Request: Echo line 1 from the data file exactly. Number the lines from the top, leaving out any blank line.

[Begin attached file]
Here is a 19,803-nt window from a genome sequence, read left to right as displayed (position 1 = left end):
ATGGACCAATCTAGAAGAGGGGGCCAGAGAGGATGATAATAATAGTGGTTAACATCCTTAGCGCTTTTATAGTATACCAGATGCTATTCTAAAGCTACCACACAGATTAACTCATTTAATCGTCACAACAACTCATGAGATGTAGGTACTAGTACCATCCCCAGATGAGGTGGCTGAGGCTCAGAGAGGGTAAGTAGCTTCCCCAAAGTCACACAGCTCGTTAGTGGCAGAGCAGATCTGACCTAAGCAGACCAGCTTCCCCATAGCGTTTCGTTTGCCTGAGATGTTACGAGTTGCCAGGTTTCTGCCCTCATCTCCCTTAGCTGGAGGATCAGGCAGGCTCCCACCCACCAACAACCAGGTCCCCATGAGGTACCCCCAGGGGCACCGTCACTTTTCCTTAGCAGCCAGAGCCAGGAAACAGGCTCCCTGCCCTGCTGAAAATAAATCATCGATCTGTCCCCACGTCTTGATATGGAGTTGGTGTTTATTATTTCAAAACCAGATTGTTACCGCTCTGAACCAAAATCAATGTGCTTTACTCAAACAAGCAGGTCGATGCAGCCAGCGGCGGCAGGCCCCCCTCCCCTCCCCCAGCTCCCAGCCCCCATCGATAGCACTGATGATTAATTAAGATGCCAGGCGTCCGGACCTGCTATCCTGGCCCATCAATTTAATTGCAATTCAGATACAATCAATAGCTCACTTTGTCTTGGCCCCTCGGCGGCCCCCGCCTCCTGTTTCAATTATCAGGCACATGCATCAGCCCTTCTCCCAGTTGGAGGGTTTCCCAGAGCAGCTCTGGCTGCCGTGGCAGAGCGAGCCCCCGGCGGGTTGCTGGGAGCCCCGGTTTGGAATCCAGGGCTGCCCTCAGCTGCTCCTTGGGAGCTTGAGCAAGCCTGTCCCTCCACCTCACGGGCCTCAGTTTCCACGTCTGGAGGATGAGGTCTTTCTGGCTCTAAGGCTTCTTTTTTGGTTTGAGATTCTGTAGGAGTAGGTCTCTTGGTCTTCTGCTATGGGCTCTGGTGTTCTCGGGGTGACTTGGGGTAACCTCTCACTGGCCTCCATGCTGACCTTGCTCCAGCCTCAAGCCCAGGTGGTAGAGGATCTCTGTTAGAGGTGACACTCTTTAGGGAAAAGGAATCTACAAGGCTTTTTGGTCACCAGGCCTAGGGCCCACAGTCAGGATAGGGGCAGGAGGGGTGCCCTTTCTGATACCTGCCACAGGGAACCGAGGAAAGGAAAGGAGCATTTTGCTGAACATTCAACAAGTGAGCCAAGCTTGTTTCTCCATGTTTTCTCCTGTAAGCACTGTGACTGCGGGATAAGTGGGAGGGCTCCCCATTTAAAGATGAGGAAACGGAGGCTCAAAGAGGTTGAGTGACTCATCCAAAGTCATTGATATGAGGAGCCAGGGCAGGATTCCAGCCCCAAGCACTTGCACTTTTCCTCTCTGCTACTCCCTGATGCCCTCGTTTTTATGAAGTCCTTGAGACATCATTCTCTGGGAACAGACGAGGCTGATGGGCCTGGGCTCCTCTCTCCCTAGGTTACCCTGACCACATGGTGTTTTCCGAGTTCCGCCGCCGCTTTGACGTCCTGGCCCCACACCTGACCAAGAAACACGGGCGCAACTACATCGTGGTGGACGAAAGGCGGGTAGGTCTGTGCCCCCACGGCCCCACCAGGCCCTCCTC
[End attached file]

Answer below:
Here is a 19,803-nt window from a genome sequence, read left to right as displayed (position 1 = left end):